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Ornette Coleman Dies at 85

Alto saxophonist and composer among jazz's most influential figures

Ornette Coleman
(L-R) Denardo Coleman, Tony Falanga, Ornette Coleman & Al MacDowell at JALC (Photo by Nick Himmel)
Ornette Coleman helps Sonny Rollins celebrate his 80th at NYC's Beacon Theatre; Sept. 10, 2010

Ornette Coleman, the alto saxophonist and composer who led the jazz avant-garde while also revolutionizing the music’s mainstream, died June 11 in Manhattan at age 85. The cause of death was cardiac arrest.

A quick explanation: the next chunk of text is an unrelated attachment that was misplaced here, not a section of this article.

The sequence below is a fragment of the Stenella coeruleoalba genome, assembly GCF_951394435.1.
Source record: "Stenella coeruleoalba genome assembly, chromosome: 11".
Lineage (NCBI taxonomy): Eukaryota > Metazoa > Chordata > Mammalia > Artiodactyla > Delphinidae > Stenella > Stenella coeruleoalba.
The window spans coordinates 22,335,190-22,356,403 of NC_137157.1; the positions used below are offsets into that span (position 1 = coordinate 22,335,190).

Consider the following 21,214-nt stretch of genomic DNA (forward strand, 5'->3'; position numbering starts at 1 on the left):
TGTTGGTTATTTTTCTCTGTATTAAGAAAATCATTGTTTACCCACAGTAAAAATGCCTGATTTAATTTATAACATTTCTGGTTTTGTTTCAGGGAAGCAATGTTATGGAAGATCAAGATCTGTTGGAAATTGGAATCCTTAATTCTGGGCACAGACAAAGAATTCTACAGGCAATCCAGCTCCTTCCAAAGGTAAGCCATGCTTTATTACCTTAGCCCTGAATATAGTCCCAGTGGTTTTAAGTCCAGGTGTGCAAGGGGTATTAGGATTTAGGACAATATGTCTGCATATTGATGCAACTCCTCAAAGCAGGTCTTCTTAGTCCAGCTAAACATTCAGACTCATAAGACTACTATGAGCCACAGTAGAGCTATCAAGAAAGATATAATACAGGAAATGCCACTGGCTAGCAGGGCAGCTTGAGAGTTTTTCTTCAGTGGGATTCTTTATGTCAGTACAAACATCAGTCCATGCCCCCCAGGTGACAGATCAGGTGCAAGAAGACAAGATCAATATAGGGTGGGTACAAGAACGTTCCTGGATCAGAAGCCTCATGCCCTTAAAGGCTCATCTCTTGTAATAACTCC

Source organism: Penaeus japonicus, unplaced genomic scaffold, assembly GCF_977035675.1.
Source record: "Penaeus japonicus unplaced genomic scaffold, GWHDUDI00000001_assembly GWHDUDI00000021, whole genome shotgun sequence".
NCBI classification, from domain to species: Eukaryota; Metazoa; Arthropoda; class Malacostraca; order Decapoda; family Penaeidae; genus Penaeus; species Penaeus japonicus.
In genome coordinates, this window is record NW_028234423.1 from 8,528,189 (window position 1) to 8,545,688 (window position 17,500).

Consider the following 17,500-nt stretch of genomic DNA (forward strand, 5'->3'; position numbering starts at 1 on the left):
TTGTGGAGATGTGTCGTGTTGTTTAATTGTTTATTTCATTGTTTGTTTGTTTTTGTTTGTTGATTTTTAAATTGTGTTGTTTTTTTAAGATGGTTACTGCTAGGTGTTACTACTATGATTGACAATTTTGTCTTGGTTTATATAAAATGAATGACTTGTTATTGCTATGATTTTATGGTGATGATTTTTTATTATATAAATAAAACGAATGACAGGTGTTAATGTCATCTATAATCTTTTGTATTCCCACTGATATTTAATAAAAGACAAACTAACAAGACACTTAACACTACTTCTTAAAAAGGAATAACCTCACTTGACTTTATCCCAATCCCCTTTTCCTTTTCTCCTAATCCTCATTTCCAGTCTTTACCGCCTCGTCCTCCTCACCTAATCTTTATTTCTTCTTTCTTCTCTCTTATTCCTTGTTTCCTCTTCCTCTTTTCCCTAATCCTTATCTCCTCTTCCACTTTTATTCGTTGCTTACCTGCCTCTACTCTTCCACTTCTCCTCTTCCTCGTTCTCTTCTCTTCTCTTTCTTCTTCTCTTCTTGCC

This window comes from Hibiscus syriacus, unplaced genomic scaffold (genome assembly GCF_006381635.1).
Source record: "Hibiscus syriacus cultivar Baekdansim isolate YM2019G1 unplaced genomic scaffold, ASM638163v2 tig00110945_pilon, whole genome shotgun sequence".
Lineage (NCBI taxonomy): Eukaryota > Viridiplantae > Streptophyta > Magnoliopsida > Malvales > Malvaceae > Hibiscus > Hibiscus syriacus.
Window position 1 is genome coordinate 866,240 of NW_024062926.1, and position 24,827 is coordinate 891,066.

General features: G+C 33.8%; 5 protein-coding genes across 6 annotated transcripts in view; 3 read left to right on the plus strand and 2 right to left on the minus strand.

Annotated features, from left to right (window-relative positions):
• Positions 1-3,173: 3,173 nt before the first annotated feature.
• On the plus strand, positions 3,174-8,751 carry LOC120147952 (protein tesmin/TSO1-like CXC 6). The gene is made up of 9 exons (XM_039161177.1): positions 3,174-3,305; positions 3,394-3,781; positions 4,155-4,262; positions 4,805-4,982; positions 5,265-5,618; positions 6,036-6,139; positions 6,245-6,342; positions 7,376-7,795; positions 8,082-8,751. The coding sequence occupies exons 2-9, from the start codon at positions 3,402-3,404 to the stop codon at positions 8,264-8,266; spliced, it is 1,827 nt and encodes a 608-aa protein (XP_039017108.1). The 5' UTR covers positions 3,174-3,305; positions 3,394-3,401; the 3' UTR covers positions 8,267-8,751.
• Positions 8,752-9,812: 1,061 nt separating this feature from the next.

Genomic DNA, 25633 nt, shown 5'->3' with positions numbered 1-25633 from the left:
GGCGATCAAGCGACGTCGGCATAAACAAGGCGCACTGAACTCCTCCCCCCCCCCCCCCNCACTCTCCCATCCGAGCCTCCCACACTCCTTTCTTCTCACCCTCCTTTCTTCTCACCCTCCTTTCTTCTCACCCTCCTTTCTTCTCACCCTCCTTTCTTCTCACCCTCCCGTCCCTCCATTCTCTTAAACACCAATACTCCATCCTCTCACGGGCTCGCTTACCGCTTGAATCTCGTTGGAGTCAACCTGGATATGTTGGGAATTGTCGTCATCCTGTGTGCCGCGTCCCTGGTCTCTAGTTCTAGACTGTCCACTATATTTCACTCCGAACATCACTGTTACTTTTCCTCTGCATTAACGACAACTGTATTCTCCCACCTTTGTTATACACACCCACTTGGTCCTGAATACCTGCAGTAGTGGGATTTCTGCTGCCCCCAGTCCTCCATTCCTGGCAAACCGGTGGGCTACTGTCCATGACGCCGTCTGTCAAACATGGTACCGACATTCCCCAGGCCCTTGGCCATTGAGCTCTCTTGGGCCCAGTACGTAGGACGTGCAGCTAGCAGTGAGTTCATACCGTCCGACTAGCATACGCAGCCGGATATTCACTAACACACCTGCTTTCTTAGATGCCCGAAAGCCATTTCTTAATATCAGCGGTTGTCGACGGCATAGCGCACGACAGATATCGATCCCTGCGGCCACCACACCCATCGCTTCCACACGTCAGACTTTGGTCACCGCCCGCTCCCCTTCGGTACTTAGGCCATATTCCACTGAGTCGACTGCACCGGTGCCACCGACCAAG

From his arrival on the jazz scene, Coleman simultaneously attracted controversy and exerted an incalculable influence. His debut album, 1958’s Something Else!!!! (Contemporary), while still attached to the tenets of the era’s bop-rooted jazz in its instrumentation, blues spirit and reined-in improvisations, suggested an outsider approach brewing. Over the next couple of years, with one more release for Contemporary, Tomorrow Is the Question!, and a groundbreaking run of albums for Atlantic-The Shape of Jazz to Come, Change of the Century, This Is Our Music and Free Jazz-Coleman increasingly changed and expanded the accepted notions of harmony, rhythm, structure and group interplay in jazz. Still, for all his innovation, his compositions, some of which became standards, and improvisations, voice-like and descended from the blues and R&B, worked like great American folk art: They were profound and mysterious but also human and visceral.

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